While the single currency has taken advantage of new lows since May 2017 to initiate a new attempt at a rebound, the European currency could now face political risks that threaten the health and integrity of Monetary Union.
Populism act 1: In Italy, the Vice-President of the Council and Minister of the Interior, Matteo Salvini, announced the end of the governing coalition that had been in power for 14 months and its intention to trigger new general elections. Where populism and popularity are one, the League, the far-right party he leads, has 38% of voting intentions. Former head of government Matteo Renzi proposes to all the other parties to unite to form an "institutional" government, a kind of republican front against the "extremist" risk.
Populism act 2. In the United Kingdom, Boris Johnson is trying to crack the unit of 27 by waving the red cloth of an exit without agreement as of October 31. However, when the British Prime Minister returns to school, he will have to pass Westminster, where the majority of MPs are opposed to a no deal, which could be catastrophic for the country's economy.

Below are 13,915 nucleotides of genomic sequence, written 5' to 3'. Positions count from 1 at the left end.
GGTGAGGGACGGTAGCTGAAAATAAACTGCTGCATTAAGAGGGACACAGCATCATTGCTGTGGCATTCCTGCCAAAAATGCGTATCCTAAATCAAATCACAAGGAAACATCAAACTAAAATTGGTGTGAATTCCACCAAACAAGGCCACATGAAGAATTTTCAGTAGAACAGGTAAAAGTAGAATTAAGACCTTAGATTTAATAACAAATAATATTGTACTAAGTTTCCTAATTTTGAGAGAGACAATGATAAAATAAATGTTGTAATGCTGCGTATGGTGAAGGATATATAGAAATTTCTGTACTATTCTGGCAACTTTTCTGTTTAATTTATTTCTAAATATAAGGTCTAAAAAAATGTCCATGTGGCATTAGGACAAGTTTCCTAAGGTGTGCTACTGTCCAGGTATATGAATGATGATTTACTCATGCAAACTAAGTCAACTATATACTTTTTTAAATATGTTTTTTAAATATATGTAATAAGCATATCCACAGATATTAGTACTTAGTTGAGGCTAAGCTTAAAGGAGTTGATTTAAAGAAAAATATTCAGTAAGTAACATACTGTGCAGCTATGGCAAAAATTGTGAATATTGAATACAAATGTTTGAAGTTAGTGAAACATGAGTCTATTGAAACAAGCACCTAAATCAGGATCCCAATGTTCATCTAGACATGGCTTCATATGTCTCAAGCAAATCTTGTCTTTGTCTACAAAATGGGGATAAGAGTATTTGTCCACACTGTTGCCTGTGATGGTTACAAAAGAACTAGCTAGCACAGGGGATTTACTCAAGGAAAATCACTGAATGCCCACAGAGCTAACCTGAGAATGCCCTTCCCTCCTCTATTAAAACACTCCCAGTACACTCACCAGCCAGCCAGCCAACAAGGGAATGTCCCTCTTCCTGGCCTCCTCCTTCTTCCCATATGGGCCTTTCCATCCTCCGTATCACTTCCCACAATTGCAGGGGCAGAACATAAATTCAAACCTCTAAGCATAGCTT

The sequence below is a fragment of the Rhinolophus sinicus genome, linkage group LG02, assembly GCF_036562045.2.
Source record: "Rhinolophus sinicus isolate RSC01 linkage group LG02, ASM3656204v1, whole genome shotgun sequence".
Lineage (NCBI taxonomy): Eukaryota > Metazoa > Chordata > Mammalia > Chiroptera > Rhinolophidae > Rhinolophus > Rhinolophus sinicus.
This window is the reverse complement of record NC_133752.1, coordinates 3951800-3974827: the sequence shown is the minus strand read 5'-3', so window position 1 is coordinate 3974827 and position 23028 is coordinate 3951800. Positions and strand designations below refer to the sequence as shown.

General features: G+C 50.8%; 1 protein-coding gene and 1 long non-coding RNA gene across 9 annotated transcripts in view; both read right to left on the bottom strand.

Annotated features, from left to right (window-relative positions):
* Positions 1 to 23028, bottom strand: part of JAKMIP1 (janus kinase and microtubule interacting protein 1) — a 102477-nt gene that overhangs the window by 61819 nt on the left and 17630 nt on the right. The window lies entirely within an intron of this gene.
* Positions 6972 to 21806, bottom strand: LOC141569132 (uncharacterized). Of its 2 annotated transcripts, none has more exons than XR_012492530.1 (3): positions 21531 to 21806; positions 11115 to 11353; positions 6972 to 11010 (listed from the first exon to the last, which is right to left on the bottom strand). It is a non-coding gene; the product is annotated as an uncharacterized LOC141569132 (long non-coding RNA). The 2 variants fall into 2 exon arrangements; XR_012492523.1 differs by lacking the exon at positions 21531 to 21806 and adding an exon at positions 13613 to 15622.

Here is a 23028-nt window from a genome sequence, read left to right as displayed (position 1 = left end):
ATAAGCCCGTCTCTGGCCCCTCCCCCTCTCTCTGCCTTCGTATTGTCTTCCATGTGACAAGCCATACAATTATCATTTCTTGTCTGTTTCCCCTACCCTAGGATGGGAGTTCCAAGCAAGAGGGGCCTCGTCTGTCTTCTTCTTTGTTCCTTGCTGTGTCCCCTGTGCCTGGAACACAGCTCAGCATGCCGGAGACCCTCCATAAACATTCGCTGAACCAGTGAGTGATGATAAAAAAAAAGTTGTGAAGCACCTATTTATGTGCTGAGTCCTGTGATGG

Populism act 3. On the other side of the Atlantic, Donald Trump promises new taxes on $300 billion of Chinese exports from September, a bad signal for global growth and the European trade balance, while continuing to complain about the effect of his own policy on the cost of the greenback. The White House tenant is thus urging the Federal Reserve to lower the rent "quickly and strongly". However, following a first turn of events in 11 years at the end of July, James Bullard (FED Saint-Louis) estimates that rates are currently in the "right range".
Graphically, the Euro is moving away from its recent lows with a technical reaction and thus offers us a new opportunity for rebound sales. Under 1.1271, even 1.1399, we aim for a return to contact of 1.1071 USD.